The return of strip till
Do you remember more than 10 years ago, when researchers and Extension staffers were doing all they could to make strip till a reality? Back then the practice — also widely referred to as zone till — showed a lot of promise, but there were also a lot of headaches.
The key was the challenge of incorporating dry fertilizer and tillage in the fall, then coming back the following spring to try to visually line up the planter over the berm and deliver the seed and nutrients into the prepared ground. While the people interested in this technique worked hard at it, they were never able to show an economic benefit, no matter how much it seemed like the technique should have delivered that bonus.
Since the turn of the millennium however, there have been myriad advances in agronomy, technology and knowledge. Sometimes it’s a bit dizzying to keep up. Consider that the past 14 seasons have seen the advances such as the widespread adoption of Bt hybrids, Refuge-in-a-Bag convenience, stacked trait technology, higher planting populations and densities, and full-season hybrid genetics.
Now, precision ag is helping to push the limits even further with variable-rate planting, enhanced seed singulation and a growing awareness of the full benefits of real-time kinematics (RTK) technology. The science is complex, but the basic concept is simple. RTK delivers greater positioning accuracy. It’s a complex process that takes a GPS signal, interprets the wave carrying that signal and refines a location to within a fraction of a centimetre, and it’s this GPS accuracy that can deliver agriculture inputs exactly where they need to go.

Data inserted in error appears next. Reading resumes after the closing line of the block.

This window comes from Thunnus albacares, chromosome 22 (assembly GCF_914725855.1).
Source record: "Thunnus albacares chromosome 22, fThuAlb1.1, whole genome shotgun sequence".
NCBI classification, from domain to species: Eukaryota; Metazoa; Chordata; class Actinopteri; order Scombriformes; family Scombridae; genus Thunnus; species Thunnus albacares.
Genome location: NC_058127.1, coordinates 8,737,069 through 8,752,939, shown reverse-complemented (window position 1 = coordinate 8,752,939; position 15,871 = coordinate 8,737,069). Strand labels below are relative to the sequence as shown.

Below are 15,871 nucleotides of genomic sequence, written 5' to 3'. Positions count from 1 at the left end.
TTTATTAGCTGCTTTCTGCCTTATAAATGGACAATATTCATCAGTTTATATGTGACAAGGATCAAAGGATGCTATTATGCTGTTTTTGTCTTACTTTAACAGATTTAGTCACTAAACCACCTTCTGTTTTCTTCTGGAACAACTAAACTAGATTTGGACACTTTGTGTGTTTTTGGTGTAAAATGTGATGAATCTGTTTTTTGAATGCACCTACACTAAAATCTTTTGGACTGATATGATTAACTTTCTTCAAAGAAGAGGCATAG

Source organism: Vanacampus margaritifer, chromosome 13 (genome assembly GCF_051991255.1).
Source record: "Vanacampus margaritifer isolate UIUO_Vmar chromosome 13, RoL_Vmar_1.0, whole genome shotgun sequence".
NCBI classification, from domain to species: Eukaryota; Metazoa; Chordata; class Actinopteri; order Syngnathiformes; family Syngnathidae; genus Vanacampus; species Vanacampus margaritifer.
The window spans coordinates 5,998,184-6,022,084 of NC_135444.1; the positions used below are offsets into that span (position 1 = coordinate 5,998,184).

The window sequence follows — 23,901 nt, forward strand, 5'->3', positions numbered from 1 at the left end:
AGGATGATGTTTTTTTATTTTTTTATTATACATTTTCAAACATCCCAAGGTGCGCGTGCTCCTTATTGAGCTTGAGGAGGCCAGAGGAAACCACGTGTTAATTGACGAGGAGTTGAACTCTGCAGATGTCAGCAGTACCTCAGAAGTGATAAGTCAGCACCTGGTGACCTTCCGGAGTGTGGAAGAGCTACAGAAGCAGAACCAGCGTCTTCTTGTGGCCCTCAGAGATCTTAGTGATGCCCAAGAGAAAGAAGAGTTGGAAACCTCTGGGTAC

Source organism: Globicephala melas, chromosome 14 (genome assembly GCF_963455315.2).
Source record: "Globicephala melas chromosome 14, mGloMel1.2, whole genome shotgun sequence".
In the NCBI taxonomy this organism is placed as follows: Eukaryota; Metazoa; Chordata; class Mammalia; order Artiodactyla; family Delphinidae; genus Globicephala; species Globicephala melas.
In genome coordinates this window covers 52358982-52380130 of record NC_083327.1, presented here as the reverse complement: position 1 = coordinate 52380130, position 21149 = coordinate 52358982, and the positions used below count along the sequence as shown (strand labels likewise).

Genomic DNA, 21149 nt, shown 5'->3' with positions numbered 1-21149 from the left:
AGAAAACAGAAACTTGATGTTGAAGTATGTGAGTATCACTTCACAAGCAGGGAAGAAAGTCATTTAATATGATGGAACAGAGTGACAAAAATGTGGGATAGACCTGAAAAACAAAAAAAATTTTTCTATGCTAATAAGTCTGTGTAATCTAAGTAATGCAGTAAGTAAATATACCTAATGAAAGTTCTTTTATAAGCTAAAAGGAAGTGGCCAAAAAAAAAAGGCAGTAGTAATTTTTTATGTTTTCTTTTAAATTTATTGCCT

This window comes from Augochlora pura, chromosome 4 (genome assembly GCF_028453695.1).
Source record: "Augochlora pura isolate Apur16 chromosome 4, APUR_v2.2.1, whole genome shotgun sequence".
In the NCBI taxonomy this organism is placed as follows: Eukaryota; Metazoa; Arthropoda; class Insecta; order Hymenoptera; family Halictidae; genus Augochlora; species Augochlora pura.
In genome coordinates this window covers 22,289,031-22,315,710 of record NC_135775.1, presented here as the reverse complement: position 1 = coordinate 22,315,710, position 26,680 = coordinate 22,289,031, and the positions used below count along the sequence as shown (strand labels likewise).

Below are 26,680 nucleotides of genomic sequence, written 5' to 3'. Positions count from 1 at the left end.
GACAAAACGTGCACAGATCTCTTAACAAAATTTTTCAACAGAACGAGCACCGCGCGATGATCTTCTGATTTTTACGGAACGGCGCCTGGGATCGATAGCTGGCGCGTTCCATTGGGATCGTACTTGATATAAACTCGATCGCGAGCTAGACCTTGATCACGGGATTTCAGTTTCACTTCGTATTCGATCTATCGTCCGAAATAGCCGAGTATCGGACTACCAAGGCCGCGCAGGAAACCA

Thanks to the latest enhancements with RTK, strip till is making a comeback, primarily in the northern tier states such as Minnesota and Wisconsin. In that region, the practice is finding favor with growers on lighter soils and marginal ground who are looking to do less tillage but also want better fertilizer placement. Although it can be accomplished successfully on loamy or heavier soils, the window for such a fall practice is more limited both by weather and harvest conditions. If growers miss that fall application opportunity, chances are they’ll just default to conventional methods in the spring.
Now, despite the differences in weather, harvest timing and management practices, the strip till trend is also making its way back into Eastern Canada. Agronomists, advisers, dealers and extension personnel are monitoring its uptake, as well as the opportunities to make the most of the trend. Tony Balkwill of Nithfield Advanced Agronomy, has seen an increase in grower interest in strip till in the past five years, and he believes more growers will be adopting it in years to come.
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